- Almost half of the schools in the nation’s largest district are not representative of the communities they serve, according to a new analysis from the Citizens’ Committee for Children of New York released Tuesday. Based on 2018-19 enrollment data, 755 (41%) of New York City's 1,842 public schools were found to not reflect their local districts' demographics, while 27% were.
- The majority (55%) of unrepresentative schools were elementary schools, while 31% of high schools and 13% of middle schools were found to be unrepresentative.
- Admissions screening efforts, except those that screen for language, were found to exacerbate misrepresentation within secondary schools. Meanwhile, residential segregation and school choice policies were found to worsen segregation at the elementary level.
Though racial, ethnic and socioeconomic segregation between districts in New York City and in other urban districts nationwide is well-documented, this study shows segregation within school districts is also a problem. Even within fairly diverse school districts, many schools' student populations were highly racially segregated.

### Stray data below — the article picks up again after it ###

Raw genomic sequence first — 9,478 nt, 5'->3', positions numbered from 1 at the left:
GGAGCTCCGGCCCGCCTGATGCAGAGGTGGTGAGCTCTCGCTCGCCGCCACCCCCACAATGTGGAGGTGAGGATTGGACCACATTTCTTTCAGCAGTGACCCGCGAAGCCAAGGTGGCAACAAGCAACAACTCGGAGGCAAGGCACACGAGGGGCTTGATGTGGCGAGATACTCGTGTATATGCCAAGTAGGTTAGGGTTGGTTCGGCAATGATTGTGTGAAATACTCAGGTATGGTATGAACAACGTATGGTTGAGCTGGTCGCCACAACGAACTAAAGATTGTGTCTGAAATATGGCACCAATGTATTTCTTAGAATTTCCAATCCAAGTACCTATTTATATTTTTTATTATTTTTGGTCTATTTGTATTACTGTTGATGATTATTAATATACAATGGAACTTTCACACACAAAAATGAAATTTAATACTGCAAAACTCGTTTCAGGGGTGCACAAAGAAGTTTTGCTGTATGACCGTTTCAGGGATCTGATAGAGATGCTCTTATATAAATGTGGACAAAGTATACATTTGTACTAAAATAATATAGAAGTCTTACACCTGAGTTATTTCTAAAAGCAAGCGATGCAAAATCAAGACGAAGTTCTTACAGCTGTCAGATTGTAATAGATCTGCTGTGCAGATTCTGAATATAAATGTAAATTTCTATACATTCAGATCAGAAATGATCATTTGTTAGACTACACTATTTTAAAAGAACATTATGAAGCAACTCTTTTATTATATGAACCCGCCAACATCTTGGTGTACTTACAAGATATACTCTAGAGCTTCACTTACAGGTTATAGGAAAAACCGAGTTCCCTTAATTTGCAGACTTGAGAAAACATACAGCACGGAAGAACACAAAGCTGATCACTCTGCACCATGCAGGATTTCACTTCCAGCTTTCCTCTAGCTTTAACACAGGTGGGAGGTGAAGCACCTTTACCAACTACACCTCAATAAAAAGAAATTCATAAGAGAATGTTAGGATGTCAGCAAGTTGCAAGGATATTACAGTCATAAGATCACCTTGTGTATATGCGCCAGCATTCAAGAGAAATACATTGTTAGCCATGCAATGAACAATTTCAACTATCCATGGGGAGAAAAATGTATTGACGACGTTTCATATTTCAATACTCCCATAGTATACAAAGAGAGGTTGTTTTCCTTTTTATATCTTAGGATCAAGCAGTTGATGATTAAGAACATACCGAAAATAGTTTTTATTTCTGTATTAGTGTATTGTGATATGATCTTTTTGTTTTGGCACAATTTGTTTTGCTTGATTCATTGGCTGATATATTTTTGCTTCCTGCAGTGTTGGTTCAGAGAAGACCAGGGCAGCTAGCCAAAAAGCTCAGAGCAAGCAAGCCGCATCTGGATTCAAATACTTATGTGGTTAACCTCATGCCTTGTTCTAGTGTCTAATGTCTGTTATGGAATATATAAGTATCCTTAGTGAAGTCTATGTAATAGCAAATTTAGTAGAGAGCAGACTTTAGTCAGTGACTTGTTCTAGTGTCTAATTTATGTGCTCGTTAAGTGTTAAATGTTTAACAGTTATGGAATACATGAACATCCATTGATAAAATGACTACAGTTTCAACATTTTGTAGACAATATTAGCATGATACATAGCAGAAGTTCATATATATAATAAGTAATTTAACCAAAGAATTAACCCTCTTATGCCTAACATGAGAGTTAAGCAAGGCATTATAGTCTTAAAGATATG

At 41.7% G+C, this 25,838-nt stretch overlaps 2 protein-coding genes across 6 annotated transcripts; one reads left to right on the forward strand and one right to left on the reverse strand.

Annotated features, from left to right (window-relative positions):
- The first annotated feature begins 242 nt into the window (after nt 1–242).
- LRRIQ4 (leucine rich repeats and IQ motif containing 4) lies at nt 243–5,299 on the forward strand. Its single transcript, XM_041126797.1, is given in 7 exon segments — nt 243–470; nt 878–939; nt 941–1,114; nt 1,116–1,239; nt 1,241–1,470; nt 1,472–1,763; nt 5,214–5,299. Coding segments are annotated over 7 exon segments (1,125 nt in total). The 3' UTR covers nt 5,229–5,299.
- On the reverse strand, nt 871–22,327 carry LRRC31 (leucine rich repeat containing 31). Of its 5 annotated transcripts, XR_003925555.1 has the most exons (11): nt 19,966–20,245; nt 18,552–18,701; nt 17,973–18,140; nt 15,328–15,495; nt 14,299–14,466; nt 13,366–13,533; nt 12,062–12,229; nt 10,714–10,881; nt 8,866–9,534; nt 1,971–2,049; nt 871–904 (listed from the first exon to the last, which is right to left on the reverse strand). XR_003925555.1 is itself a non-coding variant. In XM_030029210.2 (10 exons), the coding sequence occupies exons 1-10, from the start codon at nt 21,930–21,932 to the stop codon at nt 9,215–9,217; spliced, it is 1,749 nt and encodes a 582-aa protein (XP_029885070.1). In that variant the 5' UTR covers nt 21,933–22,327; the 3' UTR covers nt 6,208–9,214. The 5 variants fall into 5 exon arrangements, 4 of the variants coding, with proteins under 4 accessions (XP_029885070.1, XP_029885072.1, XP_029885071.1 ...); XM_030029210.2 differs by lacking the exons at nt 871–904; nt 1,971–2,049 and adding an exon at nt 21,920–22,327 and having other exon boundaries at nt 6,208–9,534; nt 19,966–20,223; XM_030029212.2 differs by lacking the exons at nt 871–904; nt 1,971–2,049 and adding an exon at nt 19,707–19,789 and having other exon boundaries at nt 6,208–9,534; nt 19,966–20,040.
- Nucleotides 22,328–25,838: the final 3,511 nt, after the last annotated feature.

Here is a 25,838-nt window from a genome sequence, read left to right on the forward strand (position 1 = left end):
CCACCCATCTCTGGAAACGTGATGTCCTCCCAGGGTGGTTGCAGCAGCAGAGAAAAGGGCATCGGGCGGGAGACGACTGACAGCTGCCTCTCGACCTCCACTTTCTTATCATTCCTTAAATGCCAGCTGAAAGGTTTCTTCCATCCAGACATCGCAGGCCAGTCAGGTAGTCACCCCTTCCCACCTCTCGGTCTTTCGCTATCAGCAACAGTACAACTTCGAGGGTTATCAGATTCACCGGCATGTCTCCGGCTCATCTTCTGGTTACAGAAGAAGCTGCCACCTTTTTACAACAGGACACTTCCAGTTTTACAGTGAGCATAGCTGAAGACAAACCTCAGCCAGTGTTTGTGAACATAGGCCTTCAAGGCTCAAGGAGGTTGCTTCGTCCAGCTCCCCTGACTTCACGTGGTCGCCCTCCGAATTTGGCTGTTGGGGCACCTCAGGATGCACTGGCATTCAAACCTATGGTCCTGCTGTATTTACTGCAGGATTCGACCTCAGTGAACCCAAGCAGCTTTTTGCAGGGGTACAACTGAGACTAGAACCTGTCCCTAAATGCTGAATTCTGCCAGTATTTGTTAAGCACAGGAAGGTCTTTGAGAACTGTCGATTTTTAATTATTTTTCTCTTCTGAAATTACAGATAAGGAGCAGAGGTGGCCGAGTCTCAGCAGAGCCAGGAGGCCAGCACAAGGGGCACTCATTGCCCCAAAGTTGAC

At the same time, these findings also offer education leaders a realistic place to begin integration efforts. Districts 2 and 3 in Manhattan, Districts 13 and 15 in Brooklyn and District 27 in Queens had the largest shares of unrepresentative schools. “These districts would be the place to start if integration efforts were to be targeted where real progress can be made in the short-term,” the authors suggest.
A few of these districts have begun integration efforts. Districts 3 and 15 implemented district-wide diversity plans for middle schools as part of a greater effort by NYC Schools to prioritize in the admissions process students who are English Language Learners (ELLs) or Emerging Multilingual Learners (EMLs), are in the child welfare system, are in temporary housing or are low income.
Brooklyn’s District 15 also overturned its competitive middle school admissions process, creating an open admissions method that prioritizes students from low-income families, students in temporary housing and ELLs.